Cap the fermenter and wait until the wort has cooled to just over room temperature, then open it and use the funnel to add the yeast solution. This is called “pitching” the yeast. (Don’t pitch the yeast while the wort is too hot, or it’ll die.) Stir the wort with your racking cane, then immediately attach the blow-off tube to the top of the fermenter and place the fermenter in a cool, dark place (a closet works great). You should fill a pot or large bowl with water, and place the free end of the blow-off tube below the surface of the water. Once fermenting begins, which should be within 24 hours, the yeast will begin to reproduce so exuberantly that a yeasty foam called “blow-off” will flow out of the fermenter, down the tube, and into the water container. This is normal, so don’t worry.
After fermentation slows a bit, remove the tube, add the fermentation lock assembly, and let the mixture sit in the dark for 6-14 days. When it stops bubbling, it’s ready to bottle.
How Do I Bottle My First Batch?
Have these items sanitized and waiting: racking cane, siphon hose, bottle filler, bottle capper, bottle caps, and bottles. Then boil three cups of water in a saucepan, and add one cup of corn sugar. Why? Because the yeast in the wort is now dormant, and you need to reactivate it so it can make more CO2. In a closed bottle, the CO2 will remain in solution and, voila! your beer will be naturally carbonated. This is called bottle conditioning.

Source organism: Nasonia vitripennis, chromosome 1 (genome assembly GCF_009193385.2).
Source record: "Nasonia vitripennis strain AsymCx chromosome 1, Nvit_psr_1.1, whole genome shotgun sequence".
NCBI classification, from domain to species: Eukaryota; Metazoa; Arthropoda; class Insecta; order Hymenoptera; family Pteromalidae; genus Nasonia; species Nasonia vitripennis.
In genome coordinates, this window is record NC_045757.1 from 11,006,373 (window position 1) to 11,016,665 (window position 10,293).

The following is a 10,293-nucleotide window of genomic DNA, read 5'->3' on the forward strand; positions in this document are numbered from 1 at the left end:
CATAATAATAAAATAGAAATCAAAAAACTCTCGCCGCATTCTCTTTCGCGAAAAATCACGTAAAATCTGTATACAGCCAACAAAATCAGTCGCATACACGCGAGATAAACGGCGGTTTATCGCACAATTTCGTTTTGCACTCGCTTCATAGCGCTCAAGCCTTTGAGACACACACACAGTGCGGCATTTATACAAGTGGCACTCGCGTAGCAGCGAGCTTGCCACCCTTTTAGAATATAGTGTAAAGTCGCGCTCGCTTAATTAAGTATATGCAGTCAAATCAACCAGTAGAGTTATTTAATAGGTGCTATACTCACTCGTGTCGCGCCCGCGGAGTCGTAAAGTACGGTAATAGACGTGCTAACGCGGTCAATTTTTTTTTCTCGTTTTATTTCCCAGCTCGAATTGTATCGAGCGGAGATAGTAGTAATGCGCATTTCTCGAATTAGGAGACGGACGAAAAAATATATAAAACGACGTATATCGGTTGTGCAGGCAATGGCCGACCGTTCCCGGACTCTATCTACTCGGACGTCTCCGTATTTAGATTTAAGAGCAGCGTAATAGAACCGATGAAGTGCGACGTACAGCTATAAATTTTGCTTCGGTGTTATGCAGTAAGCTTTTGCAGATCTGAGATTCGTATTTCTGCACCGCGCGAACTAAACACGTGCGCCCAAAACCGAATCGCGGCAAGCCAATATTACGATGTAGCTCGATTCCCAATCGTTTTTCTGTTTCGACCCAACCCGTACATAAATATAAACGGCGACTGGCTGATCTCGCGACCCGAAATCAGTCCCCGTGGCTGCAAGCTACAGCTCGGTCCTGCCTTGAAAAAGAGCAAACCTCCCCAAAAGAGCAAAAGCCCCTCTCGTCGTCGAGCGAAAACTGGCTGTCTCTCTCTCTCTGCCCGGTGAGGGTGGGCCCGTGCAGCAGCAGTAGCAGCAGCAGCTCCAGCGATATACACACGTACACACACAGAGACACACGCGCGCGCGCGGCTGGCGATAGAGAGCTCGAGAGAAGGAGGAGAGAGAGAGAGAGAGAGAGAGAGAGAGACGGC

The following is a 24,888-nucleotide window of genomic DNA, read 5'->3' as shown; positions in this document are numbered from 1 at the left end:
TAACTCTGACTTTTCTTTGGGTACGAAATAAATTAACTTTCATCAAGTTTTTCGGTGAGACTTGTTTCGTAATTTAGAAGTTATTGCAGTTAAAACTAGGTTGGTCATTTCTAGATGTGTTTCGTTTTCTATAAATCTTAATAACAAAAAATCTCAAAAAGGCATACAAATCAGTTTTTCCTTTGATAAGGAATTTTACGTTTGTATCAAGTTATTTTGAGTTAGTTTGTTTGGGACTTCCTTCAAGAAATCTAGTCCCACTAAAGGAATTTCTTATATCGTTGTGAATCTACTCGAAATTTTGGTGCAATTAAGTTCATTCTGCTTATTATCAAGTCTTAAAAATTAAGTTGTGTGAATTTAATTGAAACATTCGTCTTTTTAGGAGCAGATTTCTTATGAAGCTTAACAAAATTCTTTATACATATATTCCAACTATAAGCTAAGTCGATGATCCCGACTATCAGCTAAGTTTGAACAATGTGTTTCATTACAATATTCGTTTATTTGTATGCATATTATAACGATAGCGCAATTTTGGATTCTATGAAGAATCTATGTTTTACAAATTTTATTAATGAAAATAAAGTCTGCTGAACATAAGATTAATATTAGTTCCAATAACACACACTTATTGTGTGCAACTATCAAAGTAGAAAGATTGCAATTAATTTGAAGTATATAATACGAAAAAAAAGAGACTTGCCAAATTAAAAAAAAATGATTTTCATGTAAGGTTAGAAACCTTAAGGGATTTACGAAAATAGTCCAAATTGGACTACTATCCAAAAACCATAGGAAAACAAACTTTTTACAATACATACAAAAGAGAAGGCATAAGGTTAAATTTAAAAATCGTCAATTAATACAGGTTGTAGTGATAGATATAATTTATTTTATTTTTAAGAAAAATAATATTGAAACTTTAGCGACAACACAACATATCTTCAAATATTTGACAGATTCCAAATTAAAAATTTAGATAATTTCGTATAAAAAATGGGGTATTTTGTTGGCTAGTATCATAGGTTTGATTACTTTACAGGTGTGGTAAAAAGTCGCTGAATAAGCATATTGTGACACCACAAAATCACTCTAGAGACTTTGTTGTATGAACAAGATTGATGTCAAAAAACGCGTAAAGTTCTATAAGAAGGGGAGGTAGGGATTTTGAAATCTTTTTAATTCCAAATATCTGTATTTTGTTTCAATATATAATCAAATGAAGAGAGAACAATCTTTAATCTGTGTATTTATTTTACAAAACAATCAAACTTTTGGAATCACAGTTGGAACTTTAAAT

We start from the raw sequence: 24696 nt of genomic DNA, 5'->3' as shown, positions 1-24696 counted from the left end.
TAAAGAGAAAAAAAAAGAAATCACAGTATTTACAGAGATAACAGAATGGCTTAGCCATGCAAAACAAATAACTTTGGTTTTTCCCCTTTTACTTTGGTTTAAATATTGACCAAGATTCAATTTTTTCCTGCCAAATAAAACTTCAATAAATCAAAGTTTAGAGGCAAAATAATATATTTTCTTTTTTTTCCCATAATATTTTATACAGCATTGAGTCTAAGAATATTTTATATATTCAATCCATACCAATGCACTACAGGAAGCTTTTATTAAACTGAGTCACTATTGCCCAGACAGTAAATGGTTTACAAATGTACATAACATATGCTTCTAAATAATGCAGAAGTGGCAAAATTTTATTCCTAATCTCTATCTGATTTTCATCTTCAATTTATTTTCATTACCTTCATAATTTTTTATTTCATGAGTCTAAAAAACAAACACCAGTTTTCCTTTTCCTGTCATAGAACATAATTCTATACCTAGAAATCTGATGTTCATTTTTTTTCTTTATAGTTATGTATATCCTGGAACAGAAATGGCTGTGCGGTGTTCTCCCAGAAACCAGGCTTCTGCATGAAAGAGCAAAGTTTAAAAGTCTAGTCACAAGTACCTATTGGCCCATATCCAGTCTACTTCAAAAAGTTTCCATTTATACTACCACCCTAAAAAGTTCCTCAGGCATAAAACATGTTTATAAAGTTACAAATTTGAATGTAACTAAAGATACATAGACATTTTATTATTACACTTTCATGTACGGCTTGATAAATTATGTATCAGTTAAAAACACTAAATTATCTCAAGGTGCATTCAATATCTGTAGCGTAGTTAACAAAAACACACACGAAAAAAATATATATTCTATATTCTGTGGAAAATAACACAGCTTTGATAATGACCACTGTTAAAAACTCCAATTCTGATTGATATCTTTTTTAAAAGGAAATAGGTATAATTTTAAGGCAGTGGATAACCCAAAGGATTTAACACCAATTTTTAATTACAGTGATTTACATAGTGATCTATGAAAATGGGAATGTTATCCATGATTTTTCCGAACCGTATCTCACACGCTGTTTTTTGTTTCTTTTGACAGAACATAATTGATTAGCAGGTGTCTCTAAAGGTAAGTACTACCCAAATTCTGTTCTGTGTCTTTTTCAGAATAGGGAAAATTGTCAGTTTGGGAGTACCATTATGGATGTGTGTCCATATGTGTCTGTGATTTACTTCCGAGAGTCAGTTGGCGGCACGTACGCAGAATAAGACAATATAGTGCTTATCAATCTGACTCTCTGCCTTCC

Place the fermenter on a cabinet or table, and prepare a bottling spot, complete with towels or newspapers to catch spills, on the floor nearby. Once the sugar has melted completely, remove the fermentation lock assembly from the fermenter and use the funnel to pour the sugar solution into the wort. Mix it with your racking cane.
Then rinse off the cane and attach it to one end of the siphoning hose; the bottle filler should be on the other end. Remove the fermentation lock from the lid, insert the cane into the hole the fermentation lock has just vacated, and attach the whole assembly to the top of the fermenter. Slide the cane down until it’s within two inches of the base of the fermenter.
The fermentation lid will have a stem into which you can blow to increase the air pressure inside the fermenter. Gravity should take care of the rest. Get a bottle, remove the lid, and rinse it out. Then kneel, place the bottle on the floor, and insert the bottle filler. This device will be long enough to reach to the base of the bottle; press down, and the beer should start to flow. When the bottle is filled to within one inch of the top, release the pressure, cutting off the flow of beer.
Then cap the bottle, put it aside, and then proceed to fill your bottles until the wort level is within 3-4 inches of the bottom of the fermenter. Your five gallons of wort should make 48-60 bottles of beer. You’ll want to avoid the dregs, which are thick with yeast and, though palatable, can cause digestive problems. Toss the dregs and clean up after yourself. Then put the beer away in a dark place for at least a week so that it can age and carbonate properly. When it’s ready, pop it in the fridge for an hour before enjoying it.
You’ll notice that your beer will appear cloudy at first, due to the presence of hops, yeast, and a few other minor impurities, but in nearly all cases these particles will settle out of the beer after a few days. As long as you use a glass and are careful when you pour, your beer should retain its clarity. If it doesn’t, no matter: the haze won’t affect the taste.
Once you’re done with your first batch, you can start another. The ingredients should cost less than $20, which is way cheap for two cases of good beer. You’ve got a lot to learn — there’s a whole universe of brewing out there, and kit beers, while a good starting point, merely scratch the surface. So grab a homebrew, and get to it!